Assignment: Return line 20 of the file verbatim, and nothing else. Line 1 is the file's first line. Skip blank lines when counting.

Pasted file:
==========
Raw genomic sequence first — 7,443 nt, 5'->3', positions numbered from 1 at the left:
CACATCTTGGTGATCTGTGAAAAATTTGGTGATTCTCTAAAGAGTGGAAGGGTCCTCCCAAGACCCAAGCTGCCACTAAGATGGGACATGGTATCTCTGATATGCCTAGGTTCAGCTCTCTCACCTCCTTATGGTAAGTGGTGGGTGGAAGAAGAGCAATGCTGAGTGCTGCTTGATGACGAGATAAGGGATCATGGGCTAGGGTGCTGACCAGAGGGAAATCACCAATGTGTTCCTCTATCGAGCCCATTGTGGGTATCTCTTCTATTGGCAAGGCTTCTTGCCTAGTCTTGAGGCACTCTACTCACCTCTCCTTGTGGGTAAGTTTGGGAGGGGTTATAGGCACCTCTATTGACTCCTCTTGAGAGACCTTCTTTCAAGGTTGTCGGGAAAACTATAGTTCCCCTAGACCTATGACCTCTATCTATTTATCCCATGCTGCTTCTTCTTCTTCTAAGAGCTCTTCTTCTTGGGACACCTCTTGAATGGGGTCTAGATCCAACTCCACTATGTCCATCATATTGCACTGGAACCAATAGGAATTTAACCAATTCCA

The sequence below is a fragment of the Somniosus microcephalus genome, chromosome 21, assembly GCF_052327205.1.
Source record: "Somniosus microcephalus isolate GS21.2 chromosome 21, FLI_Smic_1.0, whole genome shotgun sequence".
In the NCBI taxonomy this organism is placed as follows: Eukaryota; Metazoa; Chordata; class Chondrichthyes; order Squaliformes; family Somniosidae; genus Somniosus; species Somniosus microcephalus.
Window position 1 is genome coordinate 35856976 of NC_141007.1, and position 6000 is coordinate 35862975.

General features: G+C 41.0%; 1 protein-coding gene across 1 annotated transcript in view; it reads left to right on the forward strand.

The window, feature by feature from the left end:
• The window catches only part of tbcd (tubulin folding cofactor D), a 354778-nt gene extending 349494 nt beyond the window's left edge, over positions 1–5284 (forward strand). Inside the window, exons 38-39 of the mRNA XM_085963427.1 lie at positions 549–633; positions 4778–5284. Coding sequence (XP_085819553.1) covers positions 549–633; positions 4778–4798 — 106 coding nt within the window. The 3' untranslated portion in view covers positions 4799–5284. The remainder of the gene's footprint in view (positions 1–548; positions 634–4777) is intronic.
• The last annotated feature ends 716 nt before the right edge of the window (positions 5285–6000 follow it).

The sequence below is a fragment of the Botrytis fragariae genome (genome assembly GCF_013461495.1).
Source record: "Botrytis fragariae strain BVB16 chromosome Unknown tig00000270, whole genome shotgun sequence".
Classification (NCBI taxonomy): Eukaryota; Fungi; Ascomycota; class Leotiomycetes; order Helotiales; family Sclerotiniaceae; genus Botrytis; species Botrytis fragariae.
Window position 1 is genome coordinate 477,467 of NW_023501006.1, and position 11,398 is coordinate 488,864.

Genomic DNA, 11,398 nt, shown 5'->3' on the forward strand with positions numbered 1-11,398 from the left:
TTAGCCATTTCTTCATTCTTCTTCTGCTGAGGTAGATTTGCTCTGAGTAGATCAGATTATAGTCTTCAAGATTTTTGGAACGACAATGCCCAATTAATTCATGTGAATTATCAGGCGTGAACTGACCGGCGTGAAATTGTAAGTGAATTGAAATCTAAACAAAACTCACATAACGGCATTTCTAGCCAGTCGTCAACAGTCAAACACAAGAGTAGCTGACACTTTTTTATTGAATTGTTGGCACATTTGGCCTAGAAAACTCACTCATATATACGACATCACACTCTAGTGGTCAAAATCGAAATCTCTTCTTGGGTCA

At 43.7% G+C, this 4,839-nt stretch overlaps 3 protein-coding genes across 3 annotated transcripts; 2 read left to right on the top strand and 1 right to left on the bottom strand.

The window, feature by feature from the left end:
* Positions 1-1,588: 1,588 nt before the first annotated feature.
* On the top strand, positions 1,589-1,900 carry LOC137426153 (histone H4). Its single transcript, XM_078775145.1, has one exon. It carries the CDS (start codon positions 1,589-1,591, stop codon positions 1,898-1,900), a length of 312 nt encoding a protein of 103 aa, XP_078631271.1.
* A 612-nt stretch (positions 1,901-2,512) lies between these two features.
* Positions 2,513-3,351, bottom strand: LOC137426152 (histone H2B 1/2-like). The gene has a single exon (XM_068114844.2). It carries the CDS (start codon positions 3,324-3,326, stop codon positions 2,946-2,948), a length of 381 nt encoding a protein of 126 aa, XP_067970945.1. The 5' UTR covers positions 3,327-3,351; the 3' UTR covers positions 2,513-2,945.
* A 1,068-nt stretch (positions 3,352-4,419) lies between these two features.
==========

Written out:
* On the top strand, positions 1,589-1,900 carry LOC137426153 (histone H4). Its single transcript, XM_078775145.1, has one exon. It carries the CDS (start codon positions 1,589-1,591, stop codon positions 1,898-1,900), a length of 312 nt encoding a protein of 103 aa, XP_078631271.1.